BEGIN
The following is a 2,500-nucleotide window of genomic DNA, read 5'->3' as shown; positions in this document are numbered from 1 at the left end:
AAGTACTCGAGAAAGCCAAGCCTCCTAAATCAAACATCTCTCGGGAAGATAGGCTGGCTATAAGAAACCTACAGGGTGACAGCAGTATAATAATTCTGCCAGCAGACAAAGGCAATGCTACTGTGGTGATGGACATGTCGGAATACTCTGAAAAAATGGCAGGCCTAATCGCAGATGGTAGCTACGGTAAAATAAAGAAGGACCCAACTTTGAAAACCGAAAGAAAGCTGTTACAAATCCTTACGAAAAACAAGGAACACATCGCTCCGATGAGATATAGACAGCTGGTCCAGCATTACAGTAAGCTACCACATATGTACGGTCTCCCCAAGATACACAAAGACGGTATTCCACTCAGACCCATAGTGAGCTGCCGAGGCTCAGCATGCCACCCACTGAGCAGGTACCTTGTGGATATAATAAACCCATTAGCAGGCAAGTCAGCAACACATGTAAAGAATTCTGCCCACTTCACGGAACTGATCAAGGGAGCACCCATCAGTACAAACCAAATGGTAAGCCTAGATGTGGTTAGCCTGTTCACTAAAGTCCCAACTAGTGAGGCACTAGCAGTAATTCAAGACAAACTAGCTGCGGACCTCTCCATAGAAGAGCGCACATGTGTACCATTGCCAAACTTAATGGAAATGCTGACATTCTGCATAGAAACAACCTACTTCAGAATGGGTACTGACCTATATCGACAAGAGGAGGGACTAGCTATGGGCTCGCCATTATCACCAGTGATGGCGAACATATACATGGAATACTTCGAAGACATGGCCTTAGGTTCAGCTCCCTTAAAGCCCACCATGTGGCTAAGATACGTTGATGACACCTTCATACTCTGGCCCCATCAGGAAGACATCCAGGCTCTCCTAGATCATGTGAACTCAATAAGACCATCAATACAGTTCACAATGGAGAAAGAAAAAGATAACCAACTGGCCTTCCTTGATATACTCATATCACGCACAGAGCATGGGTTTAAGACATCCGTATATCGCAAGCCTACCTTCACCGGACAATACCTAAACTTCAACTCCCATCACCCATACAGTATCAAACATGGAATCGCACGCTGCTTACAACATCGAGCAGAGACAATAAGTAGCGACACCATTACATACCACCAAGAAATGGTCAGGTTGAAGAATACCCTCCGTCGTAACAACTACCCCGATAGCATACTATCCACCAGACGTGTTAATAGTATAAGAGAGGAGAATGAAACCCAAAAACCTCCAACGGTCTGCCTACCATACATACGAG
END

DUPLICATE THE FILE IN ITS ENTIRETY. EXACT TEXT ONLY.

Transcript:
The following is a 2,500-nucleotide window of genomic DNA, read 5'->3' as shown; positions in this document are numbered from 1 at the left end:
AAGTACTCGAGAAAGCCAAGCCTCCTAAATCAAACATCTCTCGGGAAGATAGGCTGGCTATAAGAAACCTACAGGGTGACAGCAGTATAATAATTCTGCCAGCAGACAAAGGCAATGCTACTGTGGTGATGGACATGTCGGAATACTCTGAAAAAATGGCAGGCCTAATCGCAGATGGTAGCTACGGTAAAATAAAGAAGGACCCAACTTTGAAAACCGAAAGAAAGCTGTTACAAATCCTTACGAAAAACAAGGAACACATCGCTCCGATGAGATATAGACAGCTGGTCCAGCATTACAGTAAGCTACCACATATGTACGGTCTCCCCAAGATACACAAAGACGGTATTCCACTCAGACCCATAGTGAGCTGCCGAGGCTCAGCATGCCACCCACTGAGCAGGTACCTTGTGGATATAATAAACCCATTAGCAGGCAAGTCAGCAACACATGTAAAGAATTCTGCCCACTTCACGGAACTGATCAAGGGAGCACCCATCAGTACAAACCAAATGGTAAGCCTAGATGTGGTTAGCCTGTTCACTAAAGTCCCAACTAGTGAGGCACTAGCAGTAATTCAAGACAAACTAGCTGCGGACCTCTCCATAGAAGAGCGCACATGTGTACCATTGCCAAACTTAATGGAAATGCTGACATTCTGCATAGAAACAACCTACTTCAGAATGGGTACTGACCTATATCGACAAGAGGAGGGACTAGCTATGGGCTCGCCATTATCACCAGTGATGGCGAACATATACATGGAATACTTCGAAGACATGGCCTTAGGTTCAGCTCCCTTAAAGCCCACCATGTGGCTAAGATACGTTGATGACACCTTCATACTCTGGCCCCATCAGGAAGACATCCAGGCTCTCCTAGATCATGTGAACTCAATAAGACCATCAATACAGTTCACAATGGAGAAAGAAAAAGATAACCAACTGGCCTTCCTTGATATACTCATATCACGCACAGAGCATGGGTTTAAGACATCCGTATATCGCAAGCCTACCTTCACCGGACAATACCTAAACTTCAACTCCCATCACCCATACAGTATCAAACATGGAATCGCACGCTGCTTACAACATCGAGCAGAGACAATAAGTAGCGACACCATTACATACCACCAAGAAATGGTCAGGTTGAAGAATACCCTCCGTCGTAACAACTACCCCGATAGCATACTATCCACCAGACGTGTTAATAGTATAAGAGAGGAGAATGAAACCCAAAAACCTCCAACGGTCTGCCTACCATACATACGAG